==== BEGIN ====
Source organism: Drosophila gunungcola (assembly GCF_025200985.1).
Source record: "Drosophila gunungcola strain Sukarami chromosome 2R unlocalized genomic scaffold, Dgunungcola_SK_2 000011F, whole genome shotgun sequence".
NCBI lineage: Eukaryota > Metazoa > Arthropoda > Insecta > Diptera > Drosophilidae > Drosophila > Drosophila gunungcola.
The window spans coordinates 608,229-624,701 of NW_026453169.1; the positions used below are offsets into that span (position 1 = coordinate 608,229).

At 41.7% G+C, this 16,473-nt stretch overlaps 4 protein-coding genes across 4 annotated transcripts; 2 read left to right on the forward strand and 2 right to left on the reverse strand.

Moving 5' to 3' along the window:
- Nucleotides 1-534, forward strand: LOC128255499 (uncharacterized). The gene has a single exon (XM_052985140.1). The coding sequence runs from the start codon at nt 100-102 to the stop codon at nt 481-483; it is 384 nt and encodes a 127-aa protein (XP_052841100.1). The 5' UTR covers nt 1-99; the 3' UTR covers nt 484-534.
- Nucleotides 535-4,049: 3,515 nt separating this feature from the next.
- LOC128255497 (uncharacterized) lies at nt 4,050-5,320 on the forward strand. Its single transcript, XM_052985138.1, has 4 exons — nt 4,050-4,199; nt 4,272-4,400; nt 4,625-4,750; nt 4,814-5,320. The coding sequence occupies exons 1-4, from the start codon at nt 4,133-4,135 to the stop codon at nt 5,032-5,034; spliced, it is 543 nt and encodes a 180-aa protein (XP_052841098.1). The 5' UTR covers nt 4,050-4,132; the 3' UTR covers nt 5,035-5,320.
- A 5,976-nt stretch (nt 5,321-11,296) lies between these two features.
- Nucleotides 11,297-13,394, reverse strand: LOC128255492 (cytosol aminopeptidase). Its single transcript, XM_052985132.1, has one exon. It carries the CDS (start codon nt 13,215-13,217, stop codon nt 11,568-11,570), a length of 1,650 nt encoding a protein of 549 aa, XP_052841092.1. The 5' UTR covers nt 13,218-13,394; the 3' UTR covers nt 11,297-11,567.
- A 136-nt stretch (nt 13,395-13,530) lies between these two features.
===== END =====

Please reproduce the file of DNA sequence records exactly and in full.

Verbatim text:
Source organism: Drosophila gunungcola (assembly GCF_025200985.1).
Source record: "Drosophila gunungcola strain Sukarami chromosome 2R unlocalized genomic scaffold, Dgunungcola_SK_2 000011F, whole genome shotgun sequence".
NCBI lineage: Eukaryota > Metazoa > Arthropoda > Insecta > Diptera > Drosophilidae > Drosophila > Drosophila gunungcola.
The window spans coordinates 608,229-624,701 of NW_026453169.1; the positions used below are offsets into that span (position 1 = coordinate 608,229).

At 41.7% G+C, this 16,473-nt stretch overlaps 4 protein-coding genes across 4 annotated transcripts; 2 read left to right on the forward strand and 2 right to left on the reverse strand.

Moving 5' to 3' along the window:
- Nucleotides 1-534, forward strand: LOC128255499 (uncharacterized). The gene has a single exon (XM_052985140.1). The coding sequence runs from the start codon at nt 100-102 to the stop codon at nt 481-483; it is 384 nt and encodes a 127-aa protein (XP_052841100.1). The 5' UTR covers nt 1-99; the 3' UTR covers nt 484-534.
- Nucleotides 535-4,049: 3,515 nt separating this feature from the next.
- LOC128255497 (uncharacterized) lies at nt 4,050-5,320 on the forward strand. Its single transcript, XM_052985138.1, has 4 exons — nt 4,050-4,199; nt 4,272-4,400; nt 4,625-4,750; nt 4,814-5,320. The coding sequence occupies exons 1-4, from the start codon at nt 4,133-4,135 to the stop codon at nt 5,032-5,034; spliced, it is 543 nt and encodes a 180-aa protein (XP_052841098.1). The 5' UTR covers nt 4,050-4,132; the 3' UTR covers nt 5,035-5,320.
- A 5,976-nt stretch (nt 5,321-11,296) lies between these two features.
- Nucleotides 11,297-13,394, reverse strand: LOC128255492 (cytosol aminopeptidase). Its single transcript, XM_052985132.1, has one exon. It carries the CDS (start codon nt 13,215-13,217, stop codon nt 11,568-11,570), a length of 1,650 nt encoding a protein of 549 aa, XP_052841092.1. The 5' UTR covers nt 13,218-13,394; the 3' UTR covers nt 11,297-11,567.
- A 136-nt stretch (nt 13,395-13,530) lies between these two features.